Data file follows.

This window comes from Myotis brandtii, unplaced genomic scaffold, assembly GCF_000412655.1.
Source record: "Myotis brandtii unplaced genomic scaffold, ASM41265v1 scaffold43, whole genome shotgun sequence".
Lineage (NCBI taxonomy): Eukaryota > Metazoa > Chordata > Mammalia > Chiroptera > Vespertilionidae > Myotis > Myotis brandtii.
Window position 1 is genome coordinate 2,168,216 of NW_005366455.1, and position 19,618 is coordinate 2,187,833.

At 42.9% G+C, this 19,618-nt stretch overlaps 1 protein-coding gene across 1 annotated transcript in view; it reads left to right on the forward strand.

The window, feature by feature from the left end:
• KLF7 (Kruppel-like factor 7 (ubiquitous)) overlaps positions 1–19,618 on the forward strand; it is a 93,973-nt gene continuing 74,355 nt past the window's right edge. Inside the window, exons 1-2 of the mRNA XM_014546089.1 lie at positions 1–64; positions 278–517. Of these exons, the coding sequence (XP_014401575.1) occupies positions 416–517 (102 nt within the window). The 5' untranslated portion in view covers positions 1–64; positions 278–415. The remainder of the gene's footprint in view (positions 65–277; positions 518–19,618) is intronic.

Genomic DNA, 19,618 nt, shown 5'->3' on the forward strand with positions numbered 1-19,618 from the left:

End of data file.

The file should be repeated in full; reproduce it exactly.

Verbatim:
This window comes from Myotis brandtii, unplaced genomic scaffold, assembly GCF_000412655.1.
Source record: "Myotis brandtii unplaced genomic scaffold, ASM41265v1 scaffold43, whole genome shotgun sequence".
Lineage (NCBI taxonomy): Eukaryota > Metazoa > Chordata > Mammalia > Chiroptera > Vespertilionidae > Myotis > Myotis brandtii.
Window position 1 is genome coordinate 2,168,216 of NW_005366455.1, and position 19,618 is coordinate 2,187,833.

At 42.9% G+C, this 19,618-nt stretch overlaps 1 protein-coding gene across 1 annotated transcript in view; it reads left to right on the forward strand.

The window, feature by feature from the left end:
• KLF7 (Kruppel-like factor 7 (ubiquitous)) overlaps positions 1–19,618 on the forward strand; it is a 93,973-nt gene continuing 74,355 nt past the window's right edge. Inside the window, exons 1-2 of the mRNA XM_014546089.1 lie at positions 1–64; positions 278–517. Of these exons, the coding sequence (XP_014401575.1) occupies positions 416–517 (102 nt within the window). The 5' untranslated portion in view covers positions 1–64; positions 278–415. The remainder of the gene's footprint in view (positions 65–277; positions 518–19,618) is intronic.

Genomic DNA, 19,618 nt, shown 5'->3' on the forward strand with positions numbered 1-19,618 from the left: